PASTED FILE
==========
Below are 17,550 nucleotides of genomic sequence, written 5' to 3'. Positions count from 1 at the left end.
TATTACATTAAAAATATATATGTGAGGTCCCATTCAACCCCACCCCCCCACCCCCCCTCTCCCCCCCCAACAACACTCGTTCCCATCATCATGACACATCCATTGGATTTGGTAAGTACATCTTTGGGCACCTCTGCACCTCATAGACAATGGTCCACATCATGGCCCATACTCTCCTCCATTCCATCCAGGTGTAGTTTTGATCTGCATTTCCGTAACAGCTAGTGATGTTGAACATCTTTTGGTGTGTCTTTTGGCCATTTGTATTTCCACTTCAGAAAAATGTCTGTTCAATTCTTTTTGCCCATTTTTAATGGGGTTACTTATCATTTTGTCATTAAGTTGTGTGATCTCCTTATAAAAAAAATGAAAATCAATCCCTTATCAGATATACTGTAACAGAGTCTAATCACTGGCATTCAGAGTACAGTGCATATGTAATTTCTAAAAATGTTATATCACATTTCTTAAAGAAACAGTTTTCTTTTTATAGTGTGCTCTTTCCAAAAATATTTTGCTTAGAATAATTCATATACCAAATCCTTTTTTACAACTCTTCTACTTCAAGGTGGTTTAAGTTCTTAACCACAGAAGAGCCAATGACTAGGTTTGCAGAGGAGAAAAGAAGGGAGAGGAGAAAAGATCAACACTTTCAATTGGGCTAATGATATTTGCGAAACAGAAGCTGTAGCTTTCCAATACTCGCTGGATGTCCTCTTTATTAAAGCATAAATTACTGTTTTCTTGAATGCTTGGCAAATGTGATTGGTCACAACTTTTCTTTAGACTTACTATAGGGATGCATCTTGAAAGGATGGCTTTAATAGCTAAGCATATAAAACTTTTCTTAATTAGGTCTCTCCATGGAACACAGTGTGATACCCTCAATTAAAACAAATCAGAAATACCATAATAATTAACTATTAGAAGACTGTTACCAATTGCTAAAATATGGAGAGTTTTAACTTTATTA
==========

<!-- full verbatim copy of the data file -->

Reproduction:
Below are 17,550 nucleotides of genomic sequence, written 5' to 3'. Positions count from 1 at the left end.
TATTACATTAAAAATATATATGTGAGGTCCCATTCAACCCCACCCCCCCACCCCCCCTCTCCCCCCCCAACAACACTCGTTCCCATCATCATGACACATCCATTGGATTTGGTAAGTACATCTTTGGGCACCTCTGCACCTCATAGACAATGGTCCACATCATGGCCCATACTCTCCTCCATTCCATCCAGGTGTAGTTTTGATCTGCATTTCCGTAACAGCTAGTGATGTTGAACATCTTTTGGTGTGTCTTTTGGCCATTTGTATTTCCACTTCAGAAAAATGTCTGTTCAATTCTTTTTGCCCATTTTTAATGGGGTTACTTATCATTTTGTCATTAAGTTGTGTGATCTCCTTATAAAAAAAATGAAAATCAATCCCTTATCAGATATACTGTAACAGAGTCTAATCACTGGCATTCAGAGTACAGTGCATATGTAATTTCTAAAAATGTTATATCACATTTCTTAAAGAAACAGTTTTCTTTTTATAGTGTGCTCTTTCCAAAAATATTTTGCTTAGAATAATTCATATACCAAATCCTTTTTTACAACTCTTCTACTTCAAGGTGGTTTAAGTTCTTAACCACAGAAGAGCCAATGACTAGGTTTGCAGAGGAGAAAAGAAGGGAGAGGAGAAAAGATCAACACTTTCAATTGGGCTAATGATATTTGCGAAACAGAAGCTGTAGCTTTCCAATACTCGCTGGATGTCCTCTTTATTAAAGCATAAATTACTGTTTTCTTGAATGCTTGGCAAATGTGATTGGTCACAACTTTTCTTTAGACTTACTATAGGGATGCATCTTGAAAGGATGGCTTTAATAGCTAAGCATATAAAACTTTTCTTAATTAGGTCTCTCCATGGAACACAGTGTGATACCCTCAATTAAAACAAATCAGAAATACCATAATAATTAACTATTAGAAGACTGTTACCAATTGCTAAAATATGGAGAGTTTTAACTTTATTA